Everyone has expectations in life, which could be tied on your job or family. Because of these expectations, human behavior changes in favor of what the future holds, making behavior a function of expectancies. This is described well by the Expectancy-Value Theory, commonly abbreviated as EVT. According to this theory, your behavior will largely depend on the expectations you have and the efforts you put in to achieve the goal. This argument is expressed as B = f (E × V). According to this approach, in cases where a person expects more than one behavior, the dominant behavior is that with highest possibilities of success and value. Researchers have approved this theory especially in explaining social behavior. Moreover, its application in achievement motivation is essential in illustrating the different types of expectancy value motivations. In 1930s, Henry Murray observed human beings derived motivation from achievement. He therefore noted that achievement motivation played a major role in shaping the behavior of an individual. Nonetheless, David McClelland and John Atkinson developed ways of measuring achievement motivation, using Murray’s early findings.
In order to understand the functioning and application of the expectancy value theory, it is essential to appreciate some of the assumptions and statements about the theory. For example, according to EVT, behavior depends on the expectations you have and the value of effort you inject to achieve the goal. This implies that the preferred behavior has the highest results when success and value are combined. This theory further holds that human beings work towards achieving goals and are therefore goal-oriented. Therefore, they behave in a certain way, depending on their beliefs and the values they choose to achieve a given end. Even though EVT is pivotal in explaining uses and gratifications, a range of factors also affects the process. A good example is the origin of social and psychological needs. It initiates the motive for a given behavior in a person.
In understanding Expectancy Value Theory, it is essential to note that people adapt to the world, depending on what they expect through evaluations. These expectations are widely anchored on one’s beliefs. Thus, behavior is viewed as a function of expectancy and evaluation. Here, evaluation refers to the effect of the behavior.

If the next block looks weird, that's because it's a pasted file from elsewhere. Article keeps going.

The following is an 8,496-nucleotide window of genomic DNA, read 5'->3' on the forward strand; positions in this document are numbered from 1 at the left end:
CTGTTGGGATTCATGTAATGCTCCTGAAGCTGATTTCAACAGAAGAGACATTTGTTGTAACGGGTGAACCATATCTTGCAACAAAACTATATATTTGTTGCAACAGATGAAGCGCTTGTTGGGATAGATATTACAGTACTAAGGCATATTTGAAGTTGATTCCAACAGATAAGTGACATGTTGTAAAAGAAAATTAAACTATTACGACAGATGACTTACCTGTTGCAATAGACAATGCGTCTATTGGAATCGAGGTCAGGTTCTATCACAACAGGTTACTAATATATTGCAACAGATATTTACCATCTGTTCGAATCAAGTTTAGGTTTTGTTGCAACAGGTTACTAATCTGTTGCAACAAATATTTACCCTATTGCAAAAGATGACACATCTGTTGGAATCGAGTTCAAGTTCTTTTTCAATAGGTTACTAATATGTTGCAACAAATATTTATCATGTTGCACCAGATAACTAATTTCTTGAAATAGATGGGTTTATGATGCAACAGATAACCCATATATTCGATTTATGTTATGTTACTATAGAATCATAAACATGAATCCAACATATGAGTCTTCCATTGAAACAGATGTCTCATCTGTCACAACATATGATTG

Theorists use various models to explain Expectancy Value Theory. Covington and Roberts developed the need for achievement approach. According to this, there are four types of students and they apply different approaches to achieve their goals. For example, success-oriented scholar is highly motivated and has low fear for failure. Such students would spend most of their time in achievement activities and not worrying about performance. Besides these, there are failure-avoiders; they are bothered with failure more than success. They are always anxious and try to escape failure through dubious strategies. The third category of students is the over-strivers who are highly motivated and put in more efforts to achieve something. While this is the case, they also feel anxious about failure and may be stressed up because of the fear of failure. Lastly are failure-acceptors. They are not concerned about achievements due to factors like active anger, lack of concern or resistance towards success.
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